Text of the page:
What’s neuroscience got to do with it?

Published by Jackie Barrie on

I’ve recently worked through Dr Lynda Shaw’s neuroscience programme as part of my ongoing personal development (and to build on my psychology degree and subsequent study into the subject).

Reassuringly, it’s clear that there’s a scientific reason why icebreakers and energisers work. It’s because they cause the brain to release ‘happy chemicals’.


Make it fun

When you get people to laugh together, they benefit from the release of oxytocin, which helps build team bonds.

Games that make people laugh include:

  • Pig personality profile
  • Pass the parcel
  • Toilet paper
  • Game mashup

For details of how to play these games, please give me a call.

Three reasons why adding fun activities into your presentations is a good idea, from neuroscientist Lynda’s UNLEASH model where L is for Laughter…
“Belly laughter makes us breathe deeply and this means that the diaphragm moves and acts as a pump to increase circulation of the lymphatic system. In turn waste products are removed, antibodies are produced and the immune system improves.
Equally laughter activates the parasympathetic nervous system that is often referred to as ‘rest and digest’ thus sending signals to all our systems to slow down, including stress hormones, resulting in an increase in endorphins thus helping us feel better.
We also increase the number of T cells which are a type of white blood cell that fight invading viruses and are a major part of our immune system.”

Evidence


Get people moving

When you get people moving (which can be achieved online as well as offline), the heart pumps faster and blood flow increases which delivers more oxygen to the brain and increase their attention levels.

Games that get people moving include:

  • Line up
  • Networking bingo
  • Say hello
  • Name game
  • Fuzzy balls
  • Islands
  • Stand up

For details of how to play these games, please give me a call.

Evidence

Want to Increase Brain Oxygenation? Locomotion May Be Key (Psychology Today)


Mistakes are the best bit

As you may know, many of my activities are inspired by the principles of improvised comedy. A key tenet that I’ve learned from the improv world is that “mistakes are the best bit”.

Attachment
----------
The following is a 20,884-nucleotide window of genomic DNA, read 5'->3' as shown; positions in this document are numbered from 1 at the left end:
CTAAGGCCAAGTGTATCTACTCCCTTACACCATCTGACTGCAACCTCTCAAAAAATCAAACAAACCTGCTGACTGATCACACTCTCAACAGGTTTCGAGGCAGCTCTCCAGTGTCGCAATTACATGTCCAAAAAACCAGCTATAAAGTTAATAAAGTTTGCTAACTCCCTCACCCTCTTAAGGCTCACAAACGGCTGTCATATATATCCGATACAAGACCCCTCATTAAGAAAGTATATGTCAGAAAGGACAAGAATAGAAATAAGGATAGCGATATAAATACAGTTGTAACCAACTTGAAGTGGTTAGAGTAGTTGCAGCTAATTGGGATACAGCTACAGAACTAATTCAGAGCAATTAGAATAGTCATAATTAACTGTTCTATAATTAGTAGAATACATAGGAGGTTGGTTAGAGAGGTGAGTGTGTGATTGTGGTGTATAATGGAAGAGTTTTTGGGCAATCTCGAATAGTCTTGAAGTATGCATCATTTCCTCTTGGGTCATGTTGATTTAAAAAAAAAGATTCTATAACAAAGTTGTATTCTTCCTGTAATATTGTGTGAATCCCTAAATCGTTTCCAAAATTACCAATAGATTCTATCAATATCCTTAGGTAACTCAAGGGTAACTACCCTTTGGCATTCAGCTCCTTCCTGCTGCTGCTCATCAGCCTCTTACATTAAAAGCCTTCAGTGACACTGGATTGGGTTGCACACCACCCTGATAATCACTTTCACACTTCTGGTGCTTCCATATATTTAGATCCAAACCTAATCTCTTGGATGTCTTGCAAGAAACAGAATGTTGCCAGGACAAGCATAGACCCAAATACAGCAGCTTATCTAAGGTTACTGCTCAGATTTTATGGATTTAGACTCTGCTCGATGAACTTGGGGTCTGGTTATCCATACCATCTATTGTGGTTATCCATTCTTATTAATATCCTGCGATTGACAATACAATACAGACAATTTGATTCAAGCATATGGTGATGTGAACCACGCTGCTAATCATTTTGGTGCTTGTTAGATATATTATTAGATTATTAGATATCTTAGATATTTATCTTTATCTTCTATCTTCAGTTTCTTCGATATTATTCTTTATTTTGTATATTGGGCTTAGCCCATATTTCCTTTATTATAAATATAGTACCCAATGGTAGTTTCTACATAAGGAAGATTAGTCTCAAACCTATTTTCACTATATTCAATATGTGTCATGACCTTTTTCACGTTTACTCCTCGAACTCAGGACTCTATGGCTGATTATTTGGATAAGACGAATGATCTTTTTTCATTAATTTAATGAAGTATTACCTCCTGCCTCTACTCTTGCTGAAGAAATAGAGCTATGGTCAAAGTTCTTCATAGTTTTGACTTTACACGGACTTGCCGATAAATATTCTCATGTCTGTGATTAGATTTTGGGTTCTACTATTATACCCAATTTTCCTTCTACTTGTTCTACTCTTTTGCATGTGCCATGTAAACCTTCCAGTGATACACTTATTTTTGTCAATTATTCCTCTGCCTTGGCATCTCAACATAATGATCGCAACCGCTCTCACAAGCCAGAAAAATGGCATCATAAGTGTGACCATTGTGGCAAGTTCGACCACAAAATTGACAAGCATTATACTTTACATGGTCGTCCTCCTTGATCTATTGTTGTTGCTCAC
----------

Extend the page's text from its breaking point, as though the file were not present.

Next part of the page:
We’re taught that mistakes equate to failure and so are to be avoided. But more learning comes out of failure – we learn more from our failures than our successes.

When we recover from mistakes and succeed, we build resilience – another essential attribute in work and life.

This is critical when organisations are tasked with ‘failing faster’ so they can reach success sooner.

Games to help practice celebrating mistakes include:

  • Count to 20
  • Misty vistas

For details of how to play these games, please give me a call.

Evidence

Do We Learn More from Our Mistakes than from Our Successes? (The American Journal of Medicine Blog)


Competition

When participants win a competitive game, it triggers the reward centre in their brain and they get a rush of dopamine and seratonin.

Have you ever played Candy Crush? The interface has been designed to give you a feeling of satisfaction whenever you achieve a new level. How does it feel when your FitBit sets off fireworks because you reached your daily target? What about when you’re eating a tub of ice-cream and find a hidden layer of caramel?

Games with a competitive element include:

  • Networking bingo
  • Count to 20
  • Paper tearing
  • Higher/lower
  • Game mashup

For details of how to play these games, please give me a call.

Evidence

World’s largest neuroscience prize for research on the brain’s reward system


What this means to you

Why not add an emphasis on fun, reward, movement and competition when marketing your speeches and events?

P.S. My thanks to Lynda for the links.

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